Grappling with Japan's worst atomic crisis, workers at the crippled Fukushima nuclear plant on Wednesday kept removing highly toxic water from a reactor as a new test showed the radiation levels in nearby seawater had risen, amid protests by angry evacuees demanding compensation.
For the first time in six months, the government downgraded its assessment of economy, saying the March 11 magnitude-9 quake and tsunami, which left nearly 30,000 people dead or missing, have caused serious downward pressure on exports, production and consumption.
"Although the Japanese economy was picking up, it shows weakness recently, due to the influence of the Great East Japan Earthquake," the cabinet office said in its monthly report. Also, Japan's Sendai Airport, which was submerged by massive tsunami last month, partially resumed domestic flight operations on Wednesday, with a Japan Airlines flight arriving from Tokyo's Haneda airport at 8 am local time.
The airport opening is expected to make it easier for volunteers and others from Tokyo and its vicinity, as well as western Japan, to visit the disaster-hit areas and accelerate relief activities there. However, the country's nuclear crisis was far from over as workers of the Tokyo Electric Power Company continued to remove highly radioactive water from the crisis-hit Fukushima Daiichi plant and cool a spent nuclear fuel pool.
A magnitude-5.8 quake also hit areas near the plant this morning, but it did not obstruct recovery efforts or cause any abnormalities, the government's Nuclear and Industrial Safety Agency was quoted as saying by Kyodo.
TEPCO, the plant's operator, kept pumping out highly polluted water from an underground tunnel-like trench to nearby storage area inside the number 2 reactor's building. The critical work began last evening and an estimated 200 tonnes of tainted water was moved to a "condenser". The utility aims to transfer a total of 700 tonnes of polluted water by Thursday.
The science ministry said the radiation levels in seawater off the coast of Fukushima are the highest since it began monitoring them about three weeks ago. It said the level of iodine-131 was 88.5 becquerels per liter in a sample taken on Monday in the sea about 30 km east of the Fukushima Daiichi nuclear plant. The figure is 2.2 times the government's upper limit for wastewater from nuclear facilities, national broadcaster NHK reported.
The level of cesium-137 was also the highest observed so far, but was below the limit. TEPCO also said the iodine-131 level was 23 times the upper limit in a sample taken 15 km from the plant. This was the highest figure since TEPCO began taking samples 15 km offshore on April 2.
Radiation levels are higher in the sea to the north of the crippled plant. The Nuclear and Industrial Safety Agency said radioactive substances seem to be flowing and diffusing northward. A group of residents evacuated from near the crippled plant protested at the TEPCO headquarters in Tokyo demanding compensation for losses suffered by them.
Masataka Shimizu, TEPCO president, said on Tuesday that he was deeply sorry for causing trouble and concern to nearby residents and people in Fukushima Prefecture. Shimizu said he wanted to resolve the ongoing crisis as soon as possible, adding that his company was trying to cool the crippled reactors down and prevent the dispersion of radioactivity.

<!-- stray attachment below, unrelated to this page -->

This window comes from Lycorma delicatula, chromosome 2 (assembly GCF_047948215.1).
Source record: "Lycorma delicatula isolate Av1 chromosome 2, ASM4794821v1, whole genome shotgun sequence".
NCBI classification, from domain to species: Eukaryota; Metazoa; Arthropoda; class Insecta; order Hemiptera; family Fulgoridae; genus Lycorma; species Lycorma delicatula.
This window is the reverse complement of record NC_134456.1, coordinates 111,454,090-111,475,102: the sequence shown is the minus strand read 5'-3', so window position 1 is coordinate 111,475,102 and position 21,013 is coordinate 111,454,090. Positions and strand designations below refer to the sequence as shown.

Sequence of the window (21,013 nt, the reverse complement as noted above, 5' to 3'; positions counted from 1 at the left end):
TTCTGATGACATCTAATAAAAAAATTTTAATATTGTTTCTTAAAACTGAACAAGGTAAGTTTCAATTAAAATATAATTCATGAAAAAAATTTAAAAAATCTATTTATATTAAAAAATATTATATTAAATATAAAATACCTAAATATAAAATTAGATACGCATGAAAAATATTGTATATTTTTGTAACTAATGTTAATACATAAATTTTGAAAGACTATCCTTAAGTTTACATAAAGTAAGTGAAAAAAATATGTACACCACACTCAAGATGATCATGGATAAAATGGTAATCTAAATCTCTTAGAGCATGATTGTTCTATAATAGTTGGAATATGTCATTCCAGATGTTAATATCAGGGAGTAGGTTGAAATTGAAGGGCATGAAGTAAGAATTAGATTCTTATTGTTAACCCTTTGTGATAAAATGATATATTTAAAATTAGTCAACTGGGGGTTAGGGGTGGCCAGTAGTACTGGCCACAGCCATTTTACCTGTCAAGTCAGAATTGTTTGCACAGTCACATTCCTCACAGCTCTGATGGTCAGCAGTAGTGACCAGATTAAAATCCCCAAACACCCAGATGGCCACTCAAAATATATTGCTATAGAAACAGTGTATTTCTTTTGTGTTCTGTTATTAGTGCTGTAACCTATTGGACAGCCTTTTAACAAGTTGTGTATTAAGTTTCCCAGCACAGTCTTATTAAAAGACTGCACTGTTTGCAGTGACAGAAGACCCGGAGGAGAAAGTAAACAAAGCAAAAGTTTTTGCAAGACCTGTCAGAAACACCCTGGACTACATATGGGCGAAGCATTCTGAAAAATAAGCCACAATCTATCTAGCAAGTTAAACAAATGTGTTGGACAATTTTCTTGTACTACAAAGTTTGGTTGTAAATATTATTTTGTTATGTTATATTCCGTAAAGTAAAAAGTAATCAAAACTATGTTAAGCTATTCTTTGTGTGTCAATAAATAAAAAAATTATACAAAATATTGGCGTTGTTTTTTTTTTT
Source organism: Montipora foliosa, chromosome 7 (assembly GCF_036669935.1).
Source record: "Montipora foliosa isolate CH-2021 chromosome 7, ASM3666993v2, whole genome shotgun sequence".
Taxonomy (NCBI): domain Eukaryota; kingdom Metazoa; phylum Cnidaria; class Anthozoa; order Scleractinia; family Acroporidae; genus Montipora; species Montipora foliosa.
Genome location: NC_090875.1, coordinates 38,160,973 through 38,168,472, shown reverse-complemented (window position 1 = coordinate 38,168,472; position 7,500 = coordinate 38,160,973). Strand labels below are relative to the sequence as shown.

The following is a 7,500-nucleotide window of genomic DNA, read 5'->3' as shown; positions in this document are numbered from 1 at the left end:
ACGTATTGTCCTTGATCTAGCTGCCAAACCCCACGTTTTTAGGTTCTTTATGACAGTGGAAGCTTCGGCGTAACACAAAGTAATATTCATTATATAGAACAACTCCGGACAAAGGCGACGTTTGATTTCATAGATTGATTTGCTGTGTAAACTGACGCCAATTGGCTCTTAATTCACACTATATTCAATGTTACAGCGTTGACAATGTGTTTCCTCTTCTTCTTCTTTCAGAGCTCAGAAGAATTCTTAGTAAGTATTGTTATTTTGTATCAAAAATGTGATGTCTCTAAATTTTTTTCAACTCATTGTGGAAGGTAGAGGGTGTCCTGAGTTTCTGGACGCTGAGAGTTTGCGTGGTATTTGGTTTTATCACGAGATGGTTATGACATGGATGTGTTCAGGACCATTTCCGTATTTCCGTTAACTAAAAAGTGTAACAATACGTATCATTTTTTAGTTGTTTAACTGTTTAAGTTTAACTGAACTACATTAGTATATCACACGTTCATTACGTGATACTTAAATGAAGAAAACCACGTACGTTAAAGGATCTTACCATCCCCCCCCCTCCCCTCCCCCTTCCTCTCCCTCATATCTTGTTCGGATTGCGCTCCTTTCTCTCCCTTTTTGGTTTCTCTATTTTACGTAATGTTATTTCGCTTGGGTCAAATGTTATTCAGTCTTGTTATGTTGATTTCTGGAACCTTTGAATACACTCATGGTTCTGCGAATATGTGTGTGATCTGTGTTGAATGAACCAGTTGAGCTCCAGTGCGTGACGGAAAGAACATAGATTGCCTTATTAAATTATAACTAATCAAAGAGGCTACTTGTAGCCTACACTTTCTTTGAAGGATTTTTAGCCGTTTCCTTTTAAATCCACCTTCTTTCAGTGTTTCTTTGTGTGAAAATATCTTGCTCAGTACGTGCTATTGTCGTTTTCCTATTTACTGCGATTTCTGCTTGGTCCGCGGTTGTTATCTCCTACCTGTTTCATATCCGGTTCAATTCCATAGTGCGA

In the wake of last month's twin disaster, Toyota, the world's largest automaker, said it would be forced to halt production for several days at five European plants over the next two months due to parts shortages. It had earlier announced similar measures at most of its 14 North American facilities.
Meanwhile, Prime Minister Naoto Kan was considering developing an environmentally-friendly town with a population of about 50,000 to 100,000 in the event residents needed to leave their homes near the crippled nuclear power plant for many years, Kenichi Matsumoto, a special adviser to the Cabinet, said after a meeting with the Premier.
The Japanese government had also decided to send a state secretary for foreign affairs to attend a series of international conferences on nuclear safety in the Ukrainian capital Kiev next week, hoping to mitigate global concerns over the crisis the Fukushima plant, officials were quoted as saying by Kyodo.
Japan hoped to explain thoroughly to other countries the current state of the nuclear disaster and its efforts to address it at the conferences from Tuesday to commemorate the 25th anniversary of the Chernobyl accident, they said. Japan on Tuesday raised the severity level of crisis at the crippled Fukushima plant to a maximum seven, bringing it on par with the Chernobyl disaster.
Though a month has passed since the earthquake and tsunami crippled the Fukushima nuclear plant, no one yet has a clear idea of when or how the radiation crisis would end. As the survivors come to grips with the loss of loved ones, homes and jobs, experts say it is vital for the government to quickly offer a clear vision of reconstruction, according to The Japan Times.
"It's necessary for the government to show a road map and take on the responsibility to restore the region," Shigeki Yamanaka, a professor at Kwansai Gakuin University's Institute for the Research of Disaster Area Reconstruction, was quoted as saying. "But so far, it is not clear what the government intends to do."
The government, which faces the need to start reconstruction work soon, must also map out a comprehensive blueprint, the report said.